There’s a glaring problem with The Tenth Doctor Chronicles, one that’s being ignore by Big Finish. If you’ve taken the hours out of your life necessary to listen to all four stories, you’ve probably spotted it already. I hope so. If you haven’t done either then it falls to me to break the news. Big Finish forget to put Volume 1 in the title. The Tenth Doctor Chronicles are excellent and must, surely, lead to more.
I’d avoided listening to trailers, but had some sense of the quality of Jacob Dudman’s take on the Tenth Doctor from various forum postings. Let’s also pause for a moment to recall that David Tennant’s own performance was not his natural accent – like his Jessica Jones character, his English character is a persona. Let’s move on.
The first story (written by director Helen Goldwyn) starts where the whole set follows; you immediately think this is the Tenth Doctor. Now, it won’t be just the sound of the voice but also the pacing and the words as written (and nuanced by the direction). Even so it’s very, very strong and hard to imagine anyone else bar David Tennant needing to perform the role for Big Finish in the near future.
Now, on to the stories…
The four stories in the Tenth Doctor Chronicles
Helen Goldwyn’s opener is The Taste of Death and Jacob also gets to bring Rose to our ears (and many other parts) and is partnered with Arinzé Kene (the format is classic Companion Chronicles style reversed. Sort of!) as the Doctor and Rose explore the Bluestone’s luxury hotel world of MXQ1. Something isn’t right in the kitchen. It’s a pacy tale and a chance to bring back a monster from the new series (and they’re on the cover), but rest assured this is no rehabilitation.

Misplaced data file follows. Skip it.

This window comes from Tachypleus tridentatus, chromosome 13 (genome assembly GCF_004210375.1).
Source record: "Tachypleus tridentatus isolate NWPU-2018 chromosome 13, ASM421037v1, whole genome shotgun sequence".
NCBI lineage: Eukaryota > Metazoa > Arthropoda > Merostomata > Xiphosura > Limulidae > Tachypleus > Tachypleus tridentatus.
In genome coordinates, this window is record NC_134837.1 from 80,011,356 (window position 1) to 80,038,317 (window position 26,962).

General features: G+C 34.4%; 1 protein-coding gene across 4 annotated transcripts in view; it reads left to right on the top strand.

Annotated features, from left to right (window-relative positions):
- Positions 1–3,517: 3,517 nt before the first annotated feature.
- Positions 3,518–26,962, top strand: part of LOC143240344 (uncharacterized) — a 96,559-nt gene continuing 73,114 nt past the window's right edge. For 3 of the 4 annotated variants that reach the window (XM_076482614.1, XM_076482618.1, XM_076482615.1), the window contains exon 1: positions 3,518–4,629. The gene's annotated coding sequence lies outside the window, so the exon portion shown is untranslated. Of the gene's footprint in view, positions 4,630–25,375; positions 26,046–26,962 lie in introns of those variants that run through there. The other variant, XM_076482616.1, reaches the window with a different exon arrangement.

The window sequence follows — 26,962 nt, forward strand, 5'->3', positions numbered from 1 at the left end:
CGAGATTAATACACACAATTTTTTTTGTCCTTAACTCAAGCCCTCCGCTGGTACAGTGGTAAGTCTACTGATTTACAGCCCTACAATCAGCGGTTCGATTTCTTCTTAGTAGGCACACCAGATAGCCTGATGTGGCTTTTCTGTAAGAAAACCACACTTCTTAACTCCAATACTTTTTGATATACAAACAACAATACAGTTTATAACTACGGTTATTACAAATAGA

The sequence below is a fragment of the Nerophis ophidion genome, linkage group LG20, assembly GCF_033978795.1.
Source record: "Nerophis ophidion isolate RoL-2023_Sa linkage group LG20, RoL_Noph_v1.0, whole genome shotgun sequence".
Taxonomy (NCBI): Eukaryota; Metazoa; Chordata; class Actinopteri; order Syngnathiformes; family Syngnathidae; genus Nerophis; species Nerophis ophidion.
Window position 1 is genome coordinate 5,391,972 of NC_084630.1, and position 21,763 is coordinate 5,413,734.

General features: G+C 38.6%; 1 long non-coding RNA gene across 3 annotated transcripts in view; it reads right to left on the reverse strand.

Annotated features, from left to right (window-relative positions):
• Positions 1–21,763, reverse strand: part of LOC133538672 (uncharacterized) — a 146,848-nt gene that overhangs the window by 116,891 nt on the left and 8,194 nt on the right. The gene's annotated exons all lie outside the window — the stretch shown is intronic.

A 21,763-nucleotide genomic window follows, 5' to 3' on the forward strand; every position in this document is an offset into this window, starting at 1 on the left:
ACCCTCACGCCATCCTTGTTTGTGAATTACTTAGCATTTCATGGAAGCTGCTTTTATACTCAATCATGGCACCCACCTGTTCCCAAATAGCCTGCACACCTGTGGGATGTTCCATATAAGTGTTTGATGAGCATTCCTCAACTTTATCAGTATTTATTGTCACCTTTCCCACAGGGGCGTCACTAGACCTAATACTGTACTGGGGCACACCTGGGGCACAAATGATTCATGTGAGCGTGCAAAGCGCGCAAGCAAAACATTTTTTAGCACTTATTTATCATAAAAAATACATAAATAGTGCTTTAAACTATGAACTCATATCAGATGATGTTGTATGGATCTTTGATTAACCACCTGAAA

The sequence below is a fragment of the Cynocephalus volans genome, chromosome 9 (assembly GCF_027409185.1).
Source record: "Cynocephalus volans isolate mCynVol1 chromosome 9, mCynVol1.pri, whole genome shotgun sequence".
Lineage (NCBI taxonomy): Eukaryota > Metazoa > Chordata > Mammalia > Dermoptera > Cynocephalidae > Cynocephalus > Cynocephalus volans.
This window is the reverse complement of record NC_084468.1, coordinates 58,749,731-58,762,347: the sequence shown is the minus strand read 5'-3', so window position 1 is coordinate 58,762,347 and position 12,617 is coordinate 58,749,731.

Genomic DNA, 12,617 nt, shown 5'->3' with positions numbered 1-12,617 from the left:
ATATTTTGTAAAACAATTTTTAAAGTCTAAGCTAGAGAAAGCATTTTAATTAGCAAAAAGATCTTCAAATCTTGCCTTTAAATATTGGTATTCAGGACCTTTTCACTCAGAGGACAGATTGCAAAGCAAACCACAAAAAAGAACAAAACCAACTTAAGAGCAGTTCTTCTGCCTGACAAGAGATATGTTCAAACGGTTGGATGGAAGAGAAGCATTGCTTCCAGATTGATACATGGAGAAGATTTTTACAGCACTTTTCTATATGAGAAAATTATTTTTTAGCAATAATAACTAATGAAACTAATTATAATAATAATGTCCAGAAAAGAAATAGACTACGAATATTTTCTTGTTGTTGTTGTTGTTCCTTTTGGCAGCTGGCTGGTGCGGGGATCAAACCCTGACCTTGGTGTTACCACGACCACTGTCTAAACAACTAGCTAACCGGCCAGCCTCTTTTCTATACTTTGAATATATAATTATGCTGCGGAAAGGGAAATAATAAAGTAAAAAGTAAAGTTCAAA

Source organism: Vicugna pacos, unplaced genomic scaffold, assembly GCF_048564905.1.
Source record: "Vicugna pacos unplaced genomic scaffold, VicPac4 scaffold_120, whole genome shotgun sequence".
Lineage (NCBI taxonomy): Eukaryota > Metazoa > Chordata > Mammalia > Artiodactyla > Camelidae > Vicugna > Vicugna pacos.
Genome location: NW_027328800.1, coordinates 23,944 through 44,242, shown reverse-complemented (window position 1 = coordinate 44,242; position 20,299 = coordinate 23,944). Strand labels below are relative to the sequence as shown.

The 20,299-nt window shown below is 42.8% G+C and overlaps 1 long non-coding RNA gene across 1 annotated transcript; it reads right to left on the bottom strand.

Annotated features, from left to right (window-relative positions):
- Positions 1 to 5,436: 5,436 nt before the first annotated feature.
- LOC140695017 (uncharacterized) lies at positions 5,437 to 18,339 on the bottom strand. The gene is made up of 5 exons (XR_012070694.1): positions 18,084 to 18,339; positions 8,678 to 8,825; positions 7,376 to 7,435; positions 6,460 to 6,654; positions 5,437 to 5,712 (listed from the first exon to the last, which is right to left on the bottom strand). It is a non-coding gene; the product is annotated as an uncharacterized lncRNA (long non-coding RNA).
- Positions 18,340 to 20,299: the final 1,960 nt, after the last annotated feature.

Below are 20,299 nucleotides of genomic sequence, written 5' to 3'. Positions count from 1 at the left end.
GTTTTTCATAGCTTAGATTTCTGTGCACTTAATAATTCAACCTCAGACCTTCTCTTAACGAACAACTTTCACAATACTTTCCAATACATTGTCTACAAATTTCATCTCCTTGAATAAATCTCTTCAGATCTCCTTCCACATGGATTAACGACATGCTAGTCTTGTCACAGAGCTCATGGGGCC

The story makes some points about fine cuisine, but in the main it entertains. Rose gets plenty to do but nothing out of kilter with her role in the first Tenth Doctor season. This is curious, excited Rose, not super-gun wielding, Dalek-killer Rose. It’s a great listen and it’s hard not to come away thoroughly impressed by Jacob’s delivery. [The extras tell us the recording order, and it’s a good technique to not record the first story first if possible to ensure maximum impact then listeners get the final product]
Next we move forward to Martha Jones and Matthew J Elliott’s Backtrack. Martha is well-delineated, all medic and independent driving force. In terms of voice it may be my ears, but I found her move vanilla, which may just be a contrast to Rose’s dulcet London tones. The story involves time-travelling holiday makers and the inevitable ruthless businessman, John Culshaw’s Nathan Hobb. The web of drama survives having two such audio talents in the same story, and even if the setup is familiar, there is some integrity to Nathan Hobb and it’s another solid story.
Third up, James Goss brings back Donna’s mother, Sylvia Nobel (Jacqueline King) in Wild Pastures. Jacqueline is spot-on with recreation of Sylvia, and there must be a chance to have here and Jackie Tyler meet, surely?! This story makes Sylvia the main point of view as they explore sinister going ons at a rest home. It’s another rock-solid story and having a character reprised from the show itself is a real plus.
Last, but far from least is Guy Adams’s Last Chance with the doom-laden Doctor meeting Lady Christina de Souza once more in the form of Michelle Ryan. The character may owe more than a little to Lara Croft in inception, but so what? Michelle Ryan is wonderful back in the role she had in Planet of the Dead, and it’s not even a slight surprise we will hear her again soon in a UNIT boxset. The story is quirky and at times Guy seems to be channeling his namesake Douglas Adams. Along with a Jean Michelle Jarre sound-alike score, it’s a very distinctive story, and I did wonder part way if Lady Christina was going to be underused. I needn’t have worried, it’s a good story and brings out the sense of a Time Lord near the end of a regeneration with careful brushstrokes.
So a great set, and highly recommended!